Functional clustering of differential proteins clearly illustrated the similarity of thermotolerant response (TR) shared by two industrial strains as well as the significant disparity between TR and HSR in the proteomic landscape (Table I and Fig. 2). Growth of the two industrial strains at elevated temperature suppressed expression of a large number of proteins involved in diverse metabolic pathways such as central carbon metabolism, amino acid metabolism, lipid metabolism, cofactor and vitamin metabolism, as well as protein transport and vesicle organization. In contrast, sudden heat shock increased expression of many proteins having functions in carbohydrate metabolism, lipid metabolism, protein folding and degradation, and oxidative stress response (Fig. 2). Interestingly, specific proteins such as cytochrome b2, glycogen phosphorylase, long-chain-fatty-acid-CoA ligase 1, (DL)-glycerol-3-phosphatase, catalase T, and transaminated amino acid decarboxylase were down-regulated in both ScY and ScY01 in TR yet increased their abundances in HSR (supplemental Table S7). It is also noteworthy that in the two processes of TR and HSR, expression of distinct subsets of translation-related proteins were suppressed, suggesting different mechanisms of restricting the translational machinery under two stressed conditions (Fig. 2).
      Figure thumbnail gr2
      Fig. 2Heat maps of differentially regulated proteins from ScY or ScY01 strains grown under thermal stress versus normal temperature, or from S288c in heat shock response (HSR). Protein ratios for ScY and ScY01 were medians from at least three biological replicates in our analysis. Protein ratios for HSR were adapted from data sets in ref (
      • Nagaraj N.
      • Kulak N.A.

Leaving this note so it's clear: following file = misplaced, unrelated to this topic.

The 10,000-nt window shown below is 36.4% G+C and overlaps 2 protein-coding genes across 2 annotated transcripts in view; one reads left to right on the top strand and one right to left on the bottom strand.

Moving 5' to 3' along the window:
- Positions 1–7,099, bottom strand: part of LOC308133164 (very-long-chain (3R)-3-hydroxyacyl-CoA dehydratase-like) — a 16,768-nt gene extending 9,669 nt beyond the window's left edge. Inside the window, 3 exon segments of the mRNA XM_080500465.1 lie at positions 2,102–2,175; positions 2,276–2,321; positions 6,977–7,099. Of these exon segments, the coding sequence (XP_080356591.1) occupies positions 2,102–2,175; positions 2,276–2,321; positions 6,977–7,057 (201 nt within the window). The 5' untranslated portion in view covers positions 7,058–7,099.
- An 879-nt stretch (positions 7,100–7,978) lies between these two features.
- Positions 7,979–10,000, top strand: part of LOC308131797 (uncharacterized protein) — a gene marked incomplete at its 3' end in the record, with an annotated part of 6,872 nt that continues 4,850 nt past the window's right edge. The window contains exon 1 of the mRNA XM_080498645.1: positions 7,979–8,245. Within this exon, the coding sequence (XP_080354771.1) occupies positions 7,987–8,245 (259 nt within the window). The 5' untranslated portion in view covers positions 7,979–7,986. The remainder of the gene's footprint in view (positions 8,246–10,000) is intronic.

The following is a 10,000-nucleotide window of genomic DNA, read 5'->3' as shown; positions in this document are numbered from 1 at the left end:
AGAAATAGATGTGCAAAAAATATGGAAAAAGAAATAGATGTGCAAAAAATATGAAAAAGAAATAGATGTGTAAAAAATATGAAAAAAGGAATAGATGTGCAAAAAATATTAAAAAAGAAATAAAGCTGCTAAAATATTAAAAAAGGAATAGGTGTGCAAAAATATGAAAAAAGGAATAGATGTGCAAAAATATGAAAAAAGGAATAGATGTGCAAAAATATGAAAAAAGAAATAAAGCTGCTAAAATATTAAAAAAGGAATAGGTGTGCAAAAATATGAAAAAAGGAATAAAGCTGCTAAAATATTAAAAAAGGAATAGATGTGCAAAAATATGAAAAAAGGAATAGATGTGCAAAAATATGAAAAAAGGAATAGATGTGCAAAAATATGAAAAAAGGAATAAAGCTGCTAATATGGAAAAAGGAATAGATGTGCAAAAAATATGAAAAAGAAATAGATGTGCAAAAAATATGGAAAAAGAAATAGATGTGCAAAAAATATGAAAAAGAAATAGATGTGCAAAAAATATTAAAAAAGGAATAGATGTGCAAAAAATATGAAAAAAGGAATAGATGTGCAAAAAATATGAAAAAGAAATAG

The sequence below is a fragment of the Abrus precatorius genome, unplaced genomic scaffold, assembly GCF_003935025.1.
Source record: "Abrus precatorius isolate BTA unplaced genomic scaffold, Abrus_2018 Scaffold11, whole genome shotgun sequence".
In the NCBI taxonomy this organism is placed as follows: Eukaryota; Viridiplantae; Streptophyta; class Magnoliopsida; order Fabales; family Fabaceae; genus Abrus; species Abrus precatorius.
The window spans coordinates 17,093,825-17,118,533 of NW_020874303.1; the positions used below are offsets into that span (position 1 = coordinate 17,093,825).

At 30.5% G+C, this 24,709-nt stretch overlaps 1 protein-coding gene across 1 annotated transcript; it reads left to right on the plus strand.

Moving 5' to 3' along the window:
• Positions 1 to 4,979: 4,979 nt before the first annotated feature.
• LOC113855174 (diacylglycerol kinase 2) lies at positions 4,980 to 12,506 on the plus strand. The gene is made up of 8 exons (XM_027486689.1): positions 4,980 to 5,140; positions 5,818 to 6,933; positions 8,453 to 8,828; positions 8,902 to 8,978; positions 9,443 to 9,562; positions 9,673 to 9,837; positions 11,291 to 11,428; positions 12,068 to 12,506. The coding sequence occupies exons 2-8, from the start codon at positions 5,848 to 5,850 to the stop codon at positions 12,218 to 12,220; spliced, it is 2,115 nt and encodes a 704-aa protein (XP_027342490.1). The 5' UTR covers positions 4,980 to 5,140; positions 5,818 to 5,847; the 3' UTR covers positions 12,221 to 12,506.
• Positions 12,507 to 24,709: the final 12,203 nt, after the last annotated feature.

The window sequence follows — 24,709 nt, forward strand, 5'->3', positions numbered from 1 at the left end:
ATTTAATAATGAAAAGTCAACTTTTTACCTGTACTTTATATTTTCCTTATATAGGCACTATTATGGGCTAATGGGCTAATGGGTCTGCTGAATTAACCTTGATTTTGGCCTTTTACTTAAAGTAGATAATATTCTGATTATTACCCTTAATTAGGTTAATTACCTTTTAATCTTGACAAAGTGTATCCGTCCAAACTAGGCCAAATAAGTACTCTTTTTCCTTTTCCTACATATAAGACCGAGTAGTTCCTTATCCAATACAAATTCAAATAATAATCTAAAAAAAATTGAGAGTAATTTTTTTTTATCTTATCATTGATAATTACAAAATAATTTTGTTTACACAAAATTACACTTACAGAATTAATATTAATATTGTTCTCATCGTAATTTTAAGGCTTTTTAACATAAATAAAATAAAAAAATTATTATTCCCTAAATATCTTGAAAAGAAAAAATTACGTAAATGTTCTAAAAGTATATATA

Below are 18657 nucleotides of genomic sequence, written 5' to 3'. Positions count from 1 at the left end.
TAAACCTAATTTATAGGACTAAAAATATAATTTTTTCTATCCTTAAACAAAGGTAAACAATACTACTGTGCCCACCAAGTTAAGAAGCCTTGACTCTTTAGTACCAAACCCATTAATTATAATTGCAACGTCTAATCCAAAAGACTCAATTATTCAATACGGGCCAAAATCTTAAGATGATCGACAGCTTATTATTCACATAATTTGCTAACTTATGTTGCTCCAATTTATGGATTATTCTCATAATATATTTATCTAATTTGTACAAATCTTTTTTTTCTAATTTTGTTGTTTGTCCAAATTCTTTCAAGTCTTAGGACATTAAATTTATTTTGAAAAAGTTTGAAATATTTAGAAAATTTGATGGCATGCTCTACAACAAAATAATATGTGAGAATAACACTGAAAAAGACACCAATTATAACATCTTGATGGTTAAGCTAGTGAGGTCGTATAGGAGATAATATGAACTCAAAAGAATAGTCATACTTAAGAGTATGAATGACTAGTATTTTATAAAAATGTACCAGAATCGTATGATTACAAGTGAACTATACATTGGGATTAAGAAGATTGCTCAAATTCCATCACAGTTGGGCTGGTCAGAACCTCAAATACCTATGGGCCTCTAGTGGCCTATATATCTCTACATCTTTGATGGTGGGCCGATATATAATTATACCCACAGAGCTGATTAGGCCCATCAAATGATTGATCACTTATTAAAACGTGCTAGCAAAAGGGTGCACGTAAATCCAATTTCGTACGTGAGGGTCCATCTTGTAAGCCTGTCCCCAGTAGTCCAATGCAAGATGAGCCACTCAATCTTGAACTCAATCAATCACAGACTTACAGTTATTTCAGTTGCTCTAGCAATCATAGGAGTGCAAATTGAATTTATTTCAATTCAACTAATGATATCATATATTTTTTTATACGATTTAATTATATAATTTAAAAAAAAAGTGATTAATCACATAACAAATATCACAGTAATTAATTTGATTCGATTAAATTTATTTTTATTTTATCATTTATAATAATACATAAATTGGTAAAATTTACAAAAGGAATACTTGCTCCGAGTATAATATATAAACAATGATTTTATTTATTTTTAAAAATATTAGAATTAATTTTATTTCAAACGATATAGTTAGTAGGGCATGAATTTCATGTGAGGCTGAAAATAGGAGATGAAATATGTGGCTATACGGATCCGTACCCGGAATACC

• Cox J.
      • Neuhauser N.
      • Mayr K.
      • Hoerning O.
      • Vorm O.
      • Mann M.
      System-wide Perturbation Analysis with Nearly Complete Coverage of the Yeast Proteome by Single-shot Ultra HPLC Runs on a Bench Top Orbitrap.
      ) and processed with the same criteria for significance as ours (see Methods for details). Black squares represent unchanged protein ratios below the significance threshold. Proteins were grouped based on their functional classification in GO and KEGG databases.
      Apart from differentiating proteomic profiles between TR of industrial strains and general HSR of yeast cells, we attempted to distinguish the mechanism of thermotolerance between the parental and evolved strains. Although the proteomic perturbations under thermal stress were highly similar between the two strains, different magnitude or opposite trends of regulation in ScY01 versus ScY was observed on specific proteins of widespread functions in cellular metabolism, transcription and translation, protein folding and sorting, membrane transport, or redox balance (Fig. 2). These distinctive protein expression changes and their connected regulatory network would expand our insight into the effect of adaptive evolution on systemically remodeling the strain's molecular organization accountable for thermotolerance.
      Central carbon metabolism (CCM) has been implicated to play key roles in modulating yeast survival of lethal heat stress, although specific mechanisms of central metabolic genes in regulating thermosensitivity remain unknown (
      • Gibney P.A.
      • Lu C.
      • Caudy A.A.
      • Hess D.C.
      • Botstein D.
      Yeast metabolic and signaling genes are required for heat-shock survival and have little overlap with the heat-induced genes.